The Electrolux Logo showed its age
Electrolux is back in the news because Keith McLoughlin, CEO has resigned after the GE deal collapsed.
Electrolux was in the throes of purchasing the appliance division of GE when the US Justice Department blocked the deal. Do you have any idea what has been going on with Electrolux recently?
If you are like me, your memories of the Electrolux brand is limited to the old tubular canister vacuum cleaner that my grandmother favored. It was relatively small and was pulled around behind the vacummer on the floor on sled-like runners. What was once viewed as modern quickly looked dated as the old logo absolutely showed its age. If you asked me what else the company made beyond vacuum cleaners, I would be hard pressed to provide much of an answer.
However, the Swedish company has been on a rampage of new innovations in appliances— moving into the high-end markets dominated by Wolf, Viking, JENNAIR and BOSCH.
Electrolux scrapped its old logo, updated its graphics and decided to concentrate on the more lucrative kitchen appliance market. It is a crowded category to be sure but Electrolux pushed the envelope in design, features and ergonomics. However, if you asked consumers to name the top brands in kitchen appliances I fear the Electrolux would rarely been in the considered set (we always conduct research when working on brands and rebranding). They might buy the products when actively shopping for upgrades but it is a learned preference. One that comes only from hands-on comparisons. The brand itself is easily overlooked.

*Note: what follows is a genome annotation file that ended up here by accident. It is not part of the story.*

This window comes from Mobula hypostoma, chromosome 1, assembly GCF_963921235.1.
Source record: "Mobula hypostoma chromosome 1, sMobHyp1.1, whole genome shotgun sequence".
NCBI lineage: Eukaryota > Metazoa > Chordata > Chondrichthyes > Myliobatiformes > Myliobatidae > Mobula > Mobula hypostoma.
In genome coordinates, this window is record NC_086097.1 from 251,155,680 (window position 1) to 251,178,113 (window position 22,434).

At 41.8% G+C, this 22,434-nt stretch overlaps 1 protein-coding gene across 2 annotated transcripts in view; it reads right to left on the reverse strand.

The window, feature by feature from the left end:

The reason for this consumer omission is in the name itself. While the logo and graphics have been updated the name is eponymous. As a result, it has a meaning that sounds like the 1940s. Electric Luxury. It piques the idea that electric is modern. The whole idea seems OLD. Only a few of us can remember mechanized carpet sweepers or hand powered hand mixers. Electricity is just a given and provides no space between Electrolux and the competitive set.
The ultimate success of this otherwise innovative company will be in trying to get us to forget the name’s meaning and accepting it as a whole. Electrolux needs us to leave emotional attachments behind and to forget what we already think we know.
The Electrolux brand took such major leaps in the stable of products and offerings that it carried forward very little in established brand equity. Had we been asked to rebrand the company during this monumental transition, I think we would have suggested a name change. Brand repair is a more difficult task then developing brand meaning.
Opportunity for Electrolux beyond acquisition
Its not too late. Rebranding the products would make the purchase of the GEs of the world a mute point. This forward-thinking brand could take that market share in its own right. No need to purchase the market. The brand itself could generate powerful preference on its own.
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